This special issue aims to demystify the knowledge and practice about building peace and resolving violent conflict in cities, focusing specifically on the range of responses to illicit economies and associated violence and insecurities. By bringing together research from scholars and senior policy analysts across different disciplines and sectors, the special issues also aims to provide an intellectual foundation for an integrated approach for building peace in cities and for transforming illicit economies.
The special issue proposes the concept of ‘urban peace’ that emphasises policy response to urban violence, exclusion and illicit economies building on the principles of connectedness, proximity and trust between individuals, different segments of society, and divided urban spaces. These principles of urban peace contrast the emphasis on separation, distance, and enmity associated to securitized, zero-tolerance, or counter-terror approaches. ‘Urban peace’ also emphasises that more pragmatic approaches are necessary to provide leadership on reducing violence and exclusion and on expanding economic opportunities in cities. Such leadership must navigate a new strategic landscape characterized, on the one hand, by transforming policy spaces at the international and national levels as a result of the reaffirmation by states of a state-centred international order based on norms of national sovereignty and territorial integrity; and, on the other hand, new policy opportunities in a variety of ‘governscapes’ that recognize the de-facto distribution of power and authority within and across national borders and populations.
In the face of these strategic landscapes, the special issue has four specific objectives:

  1. Strengthen the conceptual and empirical foundation on urban peace and the transformation of illicit urban economies by combining research from different disciplines and sectors.
  2. Assess the performance of selected responses that aim to influence the behaviour of actors with stakes in illicit economies, violence, and exclusion.
  3. Develop a shared understanding of the range of pragmatic responses for urban peace and inclusive economic opportunities; and
  4. Develop a shared vocabulary to enable collaboration and partnership across disciplines and sectors to build more peaceful cities.

The JIED calls for original contributions with focused research and analysis covering the four objectives noted above. It calls for two types of contributions.

• Research articles focus on unpublished original research that makes a substantial contribution to knowledge and understanding to this JIED special issue. Length: 8,000 words (abstract 250 words).
• Policy commentaries cover commentary on novel policy interventions, or review interventions in the area of illicit markets and urban peace. Length: 3000 words.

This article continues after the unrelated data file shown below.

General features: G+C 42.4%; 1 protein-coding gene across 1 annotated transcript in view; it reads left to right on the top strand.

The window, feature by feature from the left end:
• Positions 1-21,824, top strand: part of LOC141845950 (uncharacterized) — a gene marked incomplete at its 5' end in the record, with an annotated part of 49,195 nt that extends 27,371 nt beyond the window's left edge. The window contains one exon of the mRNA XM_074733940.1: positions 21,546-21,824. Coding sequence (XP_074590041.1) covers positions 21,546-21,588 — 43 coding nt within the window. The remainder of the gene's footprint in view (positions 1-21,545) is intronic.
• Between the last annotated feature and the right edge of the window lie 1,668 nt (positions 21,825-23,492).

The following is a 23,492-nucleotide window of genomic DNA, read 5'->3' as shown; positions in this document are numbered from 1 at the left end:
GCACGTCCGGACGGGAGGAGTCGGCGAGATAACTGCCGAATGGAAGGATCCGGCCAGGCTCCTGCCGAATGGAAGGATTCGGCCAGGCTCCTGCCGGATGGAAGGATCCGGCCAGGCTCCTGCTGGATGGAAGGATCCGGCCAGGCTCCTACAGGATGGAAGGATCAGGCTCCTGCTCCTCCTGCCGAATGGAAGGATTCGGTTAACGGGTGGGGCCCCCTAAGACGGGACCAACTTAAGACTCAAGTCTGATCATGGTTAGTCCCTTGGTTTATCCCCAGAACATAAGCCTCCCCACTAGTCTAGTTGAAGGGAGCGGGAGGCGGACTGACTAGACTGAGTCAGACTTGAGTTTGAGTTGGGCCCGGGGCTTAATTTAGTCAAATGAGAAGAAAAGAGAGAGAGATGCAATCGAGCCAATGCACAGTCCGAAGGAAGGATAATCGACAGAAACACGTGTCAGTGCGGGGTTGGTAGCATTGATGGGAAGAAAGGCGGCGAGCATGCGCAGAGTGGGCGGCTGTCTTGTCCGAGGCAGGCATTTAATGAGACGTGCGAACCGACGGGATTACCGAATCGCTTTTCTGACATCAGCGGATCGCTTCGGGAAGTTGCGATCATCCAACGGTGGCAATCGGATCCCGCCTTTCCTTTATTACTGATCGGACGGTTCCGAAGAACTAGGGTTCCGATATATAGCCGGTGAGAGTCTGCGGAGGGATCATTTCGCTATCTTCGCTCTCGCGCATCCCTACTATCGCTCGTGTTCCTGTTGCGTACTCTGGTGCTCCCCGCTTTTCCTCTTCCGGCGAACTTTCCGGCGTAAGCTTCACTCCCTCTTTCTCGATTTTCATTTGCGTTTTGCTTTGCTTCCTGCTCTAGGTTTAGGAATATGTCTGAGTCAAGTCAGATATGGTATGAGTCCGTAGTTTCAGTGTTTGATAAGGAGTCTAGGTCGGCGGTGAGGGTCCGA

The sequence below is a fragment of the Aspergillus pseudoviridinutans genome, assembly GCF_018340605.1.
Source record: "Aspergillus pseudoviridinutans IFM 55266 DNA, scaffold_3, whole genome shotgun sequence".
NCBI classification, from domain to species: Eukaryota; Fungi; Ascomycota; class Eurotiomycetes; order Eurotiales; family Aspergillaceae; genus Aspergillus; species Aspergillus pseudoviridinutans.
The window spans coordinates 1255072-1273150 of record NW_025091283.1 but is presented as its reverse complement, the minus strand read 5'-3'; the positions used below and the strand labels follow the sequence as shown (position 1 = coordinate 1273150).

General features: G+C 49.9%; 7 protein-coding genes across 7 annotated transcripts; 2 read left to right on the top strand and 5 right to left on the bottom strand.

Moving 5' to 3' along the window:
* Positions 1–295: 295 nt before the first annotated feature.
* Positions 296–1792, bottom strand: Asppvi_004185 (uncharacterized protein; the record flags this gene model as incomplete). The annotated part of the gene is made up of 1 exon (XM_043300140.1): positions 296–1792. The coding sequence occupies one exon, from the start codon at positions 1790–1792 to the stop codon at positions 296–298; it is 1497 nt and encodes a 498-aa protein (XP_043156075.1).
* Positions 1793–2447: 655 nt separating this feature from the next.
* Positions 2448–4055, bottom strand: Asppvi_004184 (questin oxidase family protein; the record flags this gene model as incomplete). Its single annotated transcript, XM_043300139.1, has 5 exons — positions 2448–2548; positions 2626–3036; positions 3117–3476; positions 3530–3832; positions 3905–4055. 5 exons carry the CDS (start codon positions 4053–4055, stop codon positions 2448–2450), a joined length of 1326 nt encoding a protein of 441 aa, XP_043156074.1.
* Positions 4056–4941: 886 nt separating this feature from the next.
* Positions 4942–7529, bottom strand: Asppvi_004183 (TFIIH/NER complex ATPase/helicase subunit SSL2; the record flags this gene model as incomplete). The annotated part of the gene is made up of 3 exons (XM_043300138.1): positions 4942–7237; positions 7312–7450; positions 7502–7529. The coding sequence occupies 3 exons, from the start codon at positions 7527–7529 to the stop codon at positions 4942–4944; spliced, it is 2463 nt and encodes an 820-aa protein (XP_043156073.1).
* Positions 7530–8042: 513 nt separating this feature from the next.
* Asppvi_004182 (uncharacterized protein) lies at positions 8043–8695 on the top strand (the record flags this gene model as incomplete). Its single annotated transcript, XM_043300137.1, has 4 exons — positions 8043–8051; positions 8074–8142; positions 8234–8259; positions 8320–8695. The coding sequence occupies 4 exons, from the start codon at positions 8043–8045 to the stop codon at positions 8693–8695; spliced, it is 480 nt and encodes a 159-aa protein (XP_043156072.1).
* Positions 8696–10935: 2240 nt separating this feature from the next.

If you are interested to respond to this call for papers, please submit a Letter of Intent (LOI) including the following information:

• Article type: __Research Article / __Policy Commentary
• Tentative title of article
• Name, affiliation and place of residence of authors(s)
• Detailed description of the manuscript (max. 500 words)

Deadline for submission of LOIs: 27 November 2019, COB. LOIs submitted after this deadline will not be considered. Decisions will be communicated by the end of November 2019. Accepted papers will be subject to the usual JIEP peer review processes. Once accepted, authors commit to produce a paper draft by 15 March 2020, and a final manuscript in JIED house style by 15 May 2020.

LOIs should be sent to Dr. Achim Wennmann, Senior Researcher, Centre on Conflict, Development and Peacebuilding (CCDP) of the Graduate Institute of International and Development Studies,

Call for Papers

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Achim Wennmann

Achim Wennmann is Senior Researcher at the Centre on Conflict, Development and Peacebuilding (CCDP) of the Graduate Institute of International and Development Studies in Geneva, and Executive Coordinator of the Geneva Peacebuilding Platform, an inter-agency network that connects the critical mass of peacebuilding actors, resources, and expertise in Geneva and worldwide. He is an expert in economic perspectives on violent conflict, conflict resolution, and peacebuilding with his current research focusing on statebuilding in hybrid political orders, negotiated exists from organized crime, and conflict prevention in contexts of large-scale investments. He is author of over 50 publications with recent books including Business and Conflict in Fragile States: The Case for Pragmatic Solutions (with Brian Ganson; London: Routledge/International Institute for Strategic Studies, 2016) and The Political Economy of Peacemaking (London: Routledge, 2011). Achim has a broad advisory experience including intellectual mediation support and strategic advice for international organizations, governments, private foundations, and business. He is also co-facilitator of the Technical Working Group on the Confluence of Urban Safety and Peacebuilding Practice, and is a member of the Editorial Board of Global Governance. Achim holds a Doctorate from the Graduate Institute in Geneva.

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